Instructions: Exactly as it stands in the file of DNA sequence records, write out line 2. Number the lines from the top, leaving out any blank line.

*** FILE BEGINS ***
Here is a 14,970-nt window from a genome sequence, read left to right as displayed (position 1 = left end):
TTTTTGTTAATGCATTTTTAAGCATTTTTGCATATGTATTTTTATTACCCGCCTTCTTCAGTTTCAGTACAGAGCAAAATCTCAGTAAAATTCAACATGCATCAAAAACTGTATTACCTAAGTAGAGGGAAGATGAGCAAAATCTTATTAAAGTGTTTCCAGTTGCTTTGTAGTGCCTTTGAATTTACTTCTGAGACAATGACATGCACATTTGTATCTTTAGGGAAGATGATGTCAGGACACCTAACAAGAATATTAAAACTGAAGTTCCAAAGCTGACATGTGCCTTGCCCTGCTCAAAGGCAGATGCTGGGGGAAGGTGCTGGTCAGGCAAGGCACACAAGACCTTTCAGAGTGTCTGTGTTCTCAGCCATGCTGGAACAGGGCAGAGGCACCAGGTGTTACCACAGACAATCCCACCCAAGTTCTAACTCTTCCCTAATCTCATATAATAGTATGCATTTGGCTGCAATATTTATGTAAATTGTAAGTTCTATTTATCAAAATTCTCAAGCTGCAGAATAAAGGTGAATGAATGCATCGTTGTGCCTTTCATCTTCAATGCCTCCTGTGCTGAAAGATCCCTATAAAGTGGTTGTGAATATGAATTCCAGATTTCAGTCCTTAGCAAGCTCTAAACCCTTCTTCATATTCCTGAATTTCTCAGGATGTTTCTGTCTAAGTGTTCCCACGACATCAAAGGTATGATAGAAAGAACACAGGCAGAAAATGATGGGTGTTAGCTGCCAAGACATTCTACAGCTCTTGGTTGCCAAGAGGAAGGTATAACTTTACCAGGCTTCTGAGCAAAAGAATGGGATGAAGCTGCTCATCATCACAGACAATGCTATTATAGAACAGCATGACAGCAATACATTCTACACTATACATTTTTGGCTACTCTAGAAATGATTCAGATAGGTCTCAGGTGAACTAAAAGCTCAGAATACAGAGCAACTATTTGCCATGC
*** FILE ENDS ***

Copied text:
TTTTTGTTAATGCATTTTTAAGCATTTTTGCATATGTATTTTTATTACCCGCCTTCTTCAGTTTCAGTACAGAGCAAAATCTCAGTAAAATTCAACATGCATCAAAAACTGTATTACCTAAGTAGAGGGAAGATGAGCAAAATCTTATTAAAGTGTTTCCAGTTGCTTTGTAGTGCCTTTGAATTTACTTCTGAGACAATGACATGCACATTTGTATCTTTAGGGAAGATGATGTCAGGACACCTAACAAGAATATTAAAACTGAAGTTCCAAAGCTGACATGTGCCTTGCCCTGCTCAAAGGCAGATGCTGGGGGAAGGTGCTGGTCAGGCAAGGCACACAAGACCTTTCAGAGTGTCTGTGTTCTCAGCCATGCTGGAACAGGGCAGAGGCACCAGGTGTTACCACAGACAATCCCACCCAAGTTCTAACTCTTCCCTAATCTCATATAATAGTATGCATTTGGCTGCAATATTTATGTAAATTGTAAGTTCTATTTATCAAAATTCTCAAGCTGCAGAATAAAGGTGAATGAATGCATCGTTGTGCCTTTCATCTTCAATGCCTCCTGTGCTGAAAGATCCCTATAAAGTGGTTGTGAATATGAATTCCAGATTTCAGTCCTTAGCAAGCTCTAAACCCTTCTTCATATTCCTGAATTTCTCAGGATGTTTCTGTCTAAGTGTTCCCACGACATCAAAGGTATGATAGAAAGAACACAGGCAGAAAATGATGGGTGTTAGCTGCCAAGACATTCTACAGCTCTTGGTTGCCAAGAGGAAGGTATAACTTTACCAGGCTTCTGAGCAAAAGAATGGGATGAAGCTGCTCATCATCACAGACAATGCTATTATAGAACAGCATGACAGCAATACATTCTACACTATACATTTTTGGCTACTCTAGAAATGATTCAGATAGGTCTCAGGTGAACTAAAAGCTCAGAATACAGAGCAACTATTTGCCATGC